Dealing in Stolen Property

Maybe more than any other theft related crime, dealing in stolen property charges are based on conduct performed with no criminal intent. Quite often an individual will buy an item or several items thinking they are simply getting a great deal with an intent of selling them on eBay or Craigslist. Maybe the person isn’t a skeptic, maybe they aren’t educated, or maybe they aren’t thinking twice about the fact that they could be purchasing stolen items. When this happens and the police have probable cause to believe you knew or should have known the items were stolen, you will likely be charged with the theft crime of dealing in stolen property. Each criminal attorney at The Mayberry Law Firm is aware of the mistakes made by law enforcement with respect to this kind of charge. Countless clients have sat in our office, devastated by a criminal charge for innocent conduct. In those times we’ve had an excellent success rate convincing the State Attorney’s office to drop unfounded charges or in situations where that is not an option we’ve often been able to negotiate a reduced charge allowing entry into a diversion program so as to avoid long term devastation to our clients.

This offense can be found at Florida Statute 812.019. Any person who traffics in, or endeavors to traffic in, property that he or she knows or should know was stolen is guilty of a second degree felony, punishable by up to 15 years in the Florida Department of Corrections and a $10,000 fine. Any person who initiates, organizes, plans, finances, directs, manages, or supervises the theft of property and traffics in such stolen property shall be guilty of a felony of the first degree, punishable by up to 30 years in the Florida Department of Corrections and a $10,000 fine. Florida Statute 812.02(8)(a) defines “traffic” as, to sell, transfer, distribute, dispense, or otherwise dispose of property. Subsection (b) defines “traffic” as, to buy, receive, possess, obtain control of, or use property with the intent to sell, transfer, distribute, dispense, or otherwise dispose of such property.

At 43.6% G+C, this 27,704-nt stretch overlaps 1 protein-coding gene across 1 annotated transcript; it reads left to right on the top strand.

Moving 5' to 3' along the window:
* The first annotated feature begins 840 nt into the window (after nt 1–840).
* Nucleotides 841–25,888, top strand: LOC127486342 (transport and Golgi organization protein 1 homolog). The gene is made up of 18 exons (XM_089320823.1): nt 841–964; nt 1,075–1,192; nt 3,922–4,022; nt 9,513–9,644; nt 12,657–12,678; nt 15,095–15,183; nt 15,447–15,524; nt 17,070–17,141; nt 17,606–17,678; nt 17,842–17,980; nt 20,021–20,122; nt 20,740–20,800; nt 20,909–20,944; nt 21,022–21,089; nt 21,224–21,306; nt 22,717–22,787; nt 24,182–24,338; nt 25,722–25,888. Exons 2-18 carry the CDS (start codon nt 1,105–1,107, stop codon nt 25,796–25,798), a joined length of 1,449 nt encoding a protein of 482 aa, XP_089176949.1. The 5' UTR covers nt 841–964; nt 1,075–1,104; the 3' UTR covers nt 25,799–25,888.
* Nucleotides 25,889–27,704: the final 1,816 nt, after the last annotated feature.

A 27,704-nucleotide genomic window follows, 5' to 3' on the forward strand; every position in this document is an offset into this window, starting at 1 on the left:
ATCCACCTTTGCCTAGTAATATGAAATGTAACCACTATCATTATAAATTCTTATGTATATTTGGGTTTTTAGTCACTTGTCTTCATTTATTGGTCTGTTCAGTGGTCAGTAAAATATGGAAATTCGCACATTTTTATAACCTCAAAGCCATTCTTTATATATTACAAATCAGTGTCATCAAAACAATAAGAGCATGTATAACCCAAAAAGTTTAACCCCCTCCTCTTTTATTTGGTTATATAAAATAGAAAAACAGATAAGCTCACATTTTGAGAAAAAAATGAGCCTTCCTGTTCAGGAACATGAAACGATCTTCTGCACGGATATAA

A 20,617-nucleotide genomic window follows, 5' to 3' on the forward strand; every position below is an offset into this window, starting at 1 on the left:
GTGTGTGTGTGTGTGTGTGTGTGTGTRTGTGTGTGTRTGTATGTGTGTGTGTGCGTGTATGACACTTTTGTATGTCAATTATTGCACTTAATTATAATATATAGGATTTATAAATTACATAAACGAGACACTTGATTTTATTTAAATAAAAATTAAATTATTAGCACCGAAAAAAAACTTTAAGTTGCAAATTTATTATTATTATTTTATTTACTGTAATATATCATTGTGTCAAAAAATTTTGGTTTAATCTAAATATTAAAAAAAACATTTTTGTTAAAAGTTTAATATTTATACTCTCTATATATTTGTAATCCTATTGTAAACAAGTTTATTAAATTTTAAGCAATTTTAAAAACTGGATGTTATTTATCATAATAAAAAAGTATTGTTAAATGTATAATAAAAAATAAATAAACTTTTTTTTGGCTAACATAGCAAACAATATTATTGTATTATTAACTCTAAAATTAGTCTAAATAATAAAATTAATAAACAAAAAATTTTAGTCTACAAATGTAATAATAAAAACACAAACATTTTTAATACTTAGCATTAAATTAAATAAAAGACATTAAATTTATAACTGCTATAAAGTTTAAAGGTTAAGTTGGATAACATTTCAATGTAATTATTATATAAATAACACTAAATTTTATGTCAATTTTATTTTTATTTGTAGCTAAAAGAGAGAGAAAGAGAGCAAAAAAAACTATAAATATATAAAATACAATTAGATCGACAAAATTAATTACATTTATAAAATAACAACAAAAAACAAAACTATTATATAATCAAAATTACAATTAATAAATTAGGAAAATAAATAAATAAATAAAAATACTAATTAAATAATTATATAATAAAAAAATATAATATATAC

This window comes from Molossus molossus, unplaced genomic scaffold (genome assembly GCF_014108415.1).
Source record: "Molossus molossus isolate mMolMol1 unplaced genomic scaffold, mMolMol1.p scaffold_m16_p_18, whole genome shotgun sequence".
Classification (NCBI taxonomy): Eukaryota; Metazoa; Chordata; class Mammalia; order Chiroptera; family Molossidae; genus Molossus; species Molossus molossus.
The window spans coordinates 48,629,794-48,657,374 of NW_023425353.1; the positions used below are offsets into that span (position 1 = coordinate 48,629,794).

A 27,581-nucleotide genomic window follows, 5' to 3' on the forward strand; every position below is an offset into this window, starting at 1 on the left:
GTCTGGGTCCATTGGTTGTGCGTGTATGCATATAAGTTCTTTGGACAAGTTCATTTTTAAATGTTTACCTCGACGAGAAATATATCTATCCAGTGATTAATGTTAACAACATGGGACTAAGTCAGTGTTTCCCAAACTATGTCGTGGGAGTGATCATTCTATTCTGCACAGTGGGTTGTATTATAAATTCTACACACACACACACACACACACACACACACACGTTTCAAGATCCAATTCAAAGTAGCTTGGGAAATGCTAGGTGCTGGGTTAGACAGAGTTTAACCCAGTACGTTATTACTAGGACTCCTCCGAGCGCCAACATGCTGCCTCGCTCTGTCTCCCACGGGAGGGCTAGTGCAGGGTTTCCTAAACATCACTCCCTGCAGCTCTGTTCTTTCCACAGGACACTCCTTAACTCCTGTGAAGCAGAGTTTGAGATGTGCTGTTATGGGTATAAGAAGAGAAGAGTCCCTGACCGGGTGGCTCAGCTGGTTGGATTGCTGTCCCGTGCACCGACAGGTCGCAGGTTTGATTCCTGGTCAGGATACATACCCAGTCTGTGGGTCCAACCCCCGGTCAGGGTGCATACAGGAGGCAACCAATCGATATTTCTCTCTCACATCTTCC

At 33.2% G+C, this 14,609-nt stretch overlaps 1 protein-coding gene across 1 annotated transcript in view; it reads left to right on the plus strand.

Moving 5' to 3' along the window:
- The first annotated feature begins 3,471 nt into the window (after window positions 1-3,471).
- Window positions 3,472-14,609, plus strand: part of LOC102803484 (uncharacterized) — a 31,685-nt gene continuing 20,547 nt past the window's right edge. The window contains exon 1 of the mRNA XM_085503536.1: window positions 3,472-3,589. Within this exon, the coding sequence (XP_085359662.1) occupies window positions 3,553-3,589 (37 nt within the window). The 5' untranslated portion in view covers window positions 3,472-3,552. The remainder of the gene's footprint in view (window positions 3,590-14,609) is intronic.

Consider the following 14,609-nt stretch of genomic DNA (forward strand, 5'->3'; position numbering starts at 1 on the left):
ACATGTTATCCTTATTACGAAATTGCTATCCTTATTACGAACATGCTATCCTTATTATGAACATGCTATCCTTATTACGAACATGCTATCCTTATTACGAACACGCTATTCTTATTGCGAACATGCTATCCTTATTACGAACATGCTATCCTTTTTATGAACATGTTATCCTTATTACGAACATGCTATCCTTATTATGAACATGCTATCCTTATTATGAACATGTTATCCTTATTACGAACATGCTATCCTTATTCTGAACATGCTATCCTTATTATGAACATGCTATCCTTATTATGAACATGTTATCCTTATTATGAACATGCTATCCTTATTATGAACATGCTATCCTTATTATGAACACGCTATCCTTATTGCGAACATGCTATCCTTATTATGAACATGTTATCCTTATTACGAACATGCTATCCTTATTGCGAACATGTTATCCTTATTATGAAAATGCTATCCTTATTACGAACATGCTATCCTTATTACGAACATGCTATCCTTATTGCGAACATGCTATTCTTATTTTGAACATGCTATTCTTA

Clearly the statute was aimed at larger scale operations where one is actively running a business by purchasing stolen property and then selling that property for a profit. The little old lady who supplements her retirement through an eBay store is likely not the perpetrator the police had in mind. It is situations like this where people find themselves staring down the barrel of the State Attorney’s Office. Making the wrong move could end in a conviction for dealing in stolen property, a felony crime of dishonesty, for something where you had the best of intentions. Each Tampa criminal lawyer in our firm is experienced in dealing with allegations of this nature. We’ve represented those who were truly guilty of the crime and have helped them mitigate their damages. Our attorneys have also represented those wrongly accused where there is no wrongdoing. In both situations we’ve achieved excellent results for our clients and allowed them to carry on with their lives after the dust settled. If you’ve been charged with a crime in Tampa, call us at 813-444-7435 before you speak to the police. We’ll fight for you, they won’t.

Tampa Criminal Lawyer Blog - Property Crimes